Mumin Abass v. Jefferson Sessions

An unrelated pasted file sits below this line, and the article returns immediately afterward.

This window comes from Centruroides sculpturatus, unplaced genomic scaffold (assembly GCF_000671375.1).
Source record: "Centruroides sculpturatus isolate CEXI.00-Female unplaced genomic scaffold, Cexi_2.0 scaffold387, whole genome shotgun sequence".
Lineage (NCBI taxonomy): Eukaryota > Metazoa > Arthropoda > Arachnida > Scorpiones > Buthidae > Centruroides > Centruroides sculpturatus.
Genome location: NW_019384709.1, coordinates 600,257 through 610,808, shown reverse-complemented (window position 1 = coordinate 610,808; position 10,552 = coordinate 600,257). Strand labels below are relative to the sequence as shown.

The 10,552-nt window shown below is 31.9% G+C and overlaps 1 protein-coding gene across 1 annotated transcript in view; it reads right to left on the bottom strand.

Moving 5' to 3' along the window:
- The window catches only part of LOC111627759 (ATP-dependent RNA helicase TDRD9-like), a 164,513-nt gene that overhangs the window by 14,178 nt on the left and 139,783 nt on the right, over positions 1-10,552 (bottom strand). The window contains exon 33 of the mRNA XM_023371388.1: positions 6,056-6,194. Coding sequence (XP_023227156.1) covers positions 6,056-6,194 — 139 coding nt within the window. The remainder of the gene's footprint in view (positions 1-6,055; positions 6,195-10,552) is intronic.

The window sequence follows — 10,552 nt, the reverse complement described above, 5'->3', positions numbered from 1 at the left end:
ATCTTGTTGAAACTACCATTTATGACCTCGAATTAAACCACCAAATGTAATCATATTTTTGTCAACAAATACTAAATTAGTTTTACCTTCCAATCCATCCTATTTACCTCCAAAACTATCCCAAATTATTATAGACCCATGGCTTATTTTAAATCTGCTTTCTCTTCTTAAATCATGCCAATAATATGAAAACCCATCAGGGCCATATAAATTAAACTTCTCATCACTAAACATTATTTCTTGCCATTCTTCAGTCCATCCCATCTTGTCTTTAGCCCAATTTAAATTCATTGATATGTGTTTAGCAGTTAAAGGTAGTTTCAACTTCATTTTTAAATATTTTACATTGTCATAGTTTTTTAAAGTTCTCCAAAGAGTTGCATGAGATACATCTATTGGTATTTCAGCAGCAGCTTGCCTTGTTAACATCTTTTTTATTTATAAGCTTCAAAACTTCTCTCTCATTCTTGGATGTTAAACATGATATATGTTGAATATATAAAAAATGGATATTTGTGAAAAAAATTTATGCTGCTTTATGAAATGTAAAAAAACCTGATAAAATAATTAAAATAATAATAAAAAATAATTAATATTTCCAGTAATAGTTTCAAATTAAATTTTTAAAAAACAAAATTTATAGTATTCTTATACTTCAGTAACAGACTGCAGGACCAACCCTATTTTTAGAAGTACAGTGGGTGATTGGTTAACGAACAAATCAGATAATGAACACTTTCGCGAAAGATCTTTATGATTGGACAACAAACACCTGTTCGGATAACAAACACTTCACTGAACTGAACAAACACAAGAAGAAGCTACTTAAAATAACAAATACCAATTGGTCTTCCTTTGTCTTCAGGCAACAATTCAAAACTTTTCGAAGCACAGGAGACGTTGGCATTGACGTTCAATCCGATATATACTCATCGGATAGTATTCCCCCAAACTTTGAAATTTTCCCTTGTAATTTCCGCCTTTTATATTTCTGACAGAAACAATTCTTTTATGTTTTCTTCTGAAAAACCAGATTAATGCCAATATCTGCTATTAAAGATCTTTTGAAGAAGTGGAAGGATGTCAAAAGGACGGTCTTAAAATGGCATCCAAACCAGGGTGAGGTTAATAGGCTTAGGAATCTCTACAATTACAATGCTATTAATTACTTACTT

FILED NOT FOR PUBLICATION APR 27 2018 UNITED STATES COURT OF APPEALS MOLLY C. DWYER, CLERK U.S. COURT OF APPEALS FOR THE NINTH CIRCUIT MUMIN ABASS, No. 16-74045 Petitioner, Agency No. A208-302-495 v. MEMORANDUM* JEFFERSON B. SESSIONS III, Attorney General, Respondent. On Petition for Review of an Order of the Board of Immigration Appeals Argued and Submitted April 9, 2018 San Francisco, California Before: D.W. NELSON, KLEINFELD, and W. FLETCHER, Circuit Judges. Mumin Abass, a native and citizen of Ghana, petitions for review of the Board of Immigration Appeals’ (“BIA”) denial of his application for asylum, withholding of removal, and relief under the Convention Against Torture (“CAT”). We have jurisdiction under 8 U.S.C. § 1252. We review for substantial evidence * This disposition is not appropriate for publication and is not precedent except as provided by Ninth Circuit Rule 36-3. the agency’s factual findings. Singh v. Holder, 753 F.3d 826, 830 (9th Cir. 2014) (citations omitted). We reverse the BIA’s finding of ineligibility for relief only if the evidence “compels” the reversal. Zi Zhi Tang v. Gonzales, 489 F.3d 987, 990 (9th Cir. 2007). We grant the petition for review and remand. I. Asylum The BIA’s only basis for denying Abass’s asylum application was that Abass had not met his burden to show that the Ghanian government is “unable or unwilling to protect him from anti-gay violence or harm.” In its answering brief, the government does not argue that Abass did not suffer past persecution; rather, the government only asks us to remand because, in light of our decision in Bringas-Rodriguez, 850 F.3d 1051 (9th Cir. 2017) (en banc), the agency should have another opportunity to elicit testimony from Abass about whether he reported his attack to the police, and if not, why not. Our “unable and unwilling” standard was already established at the time both the IJ and BIA rendered their decisions. Prior to Bringas-Rodriguez, we articulated several ways the government’s inability and unwillingness to control persecution could be proven. See, e.g., Rahimzadeh v. Holder, 613 F.3d 916, 921 (9th Cir. 2010) (“demonstrating that a country’s laws or customs effectively deprive the petitioner of any meaningful recourse to governmental protection”); Id. 2 at 922 (citing Avetova-Elisseva v. INS, 213 F.3d 1192, 1198 (9th Cir. 2000)) (“establishing that private persecution of a particular sort is widespread and well- known but not controlled by the government”); id. (quoting Ornelas-Chavez v. Gonzalez, 458 F.3d 1052, 1058 (9th Cir. 2006) (“convincingly establish[ing] that [reporting] would have been futile or [would] have subjected [the applicant] to further abuse”). We have also maintained that “reporting persecution to government authorities is not essential to demonstrating that the government is unable or unwilling to protect [a petitioner] from private actors.” Afriyie v. Holder, 613 F.3d 924, 931 (9th Cir. 2010). Even under these already established standards, the BIA disregarded and mischaracterized substantial evidence demonstrating that Ghanian officials are unwilling to protect LGBT individuals. The record shows that police often partake in extortions targeting gay persons and are ...

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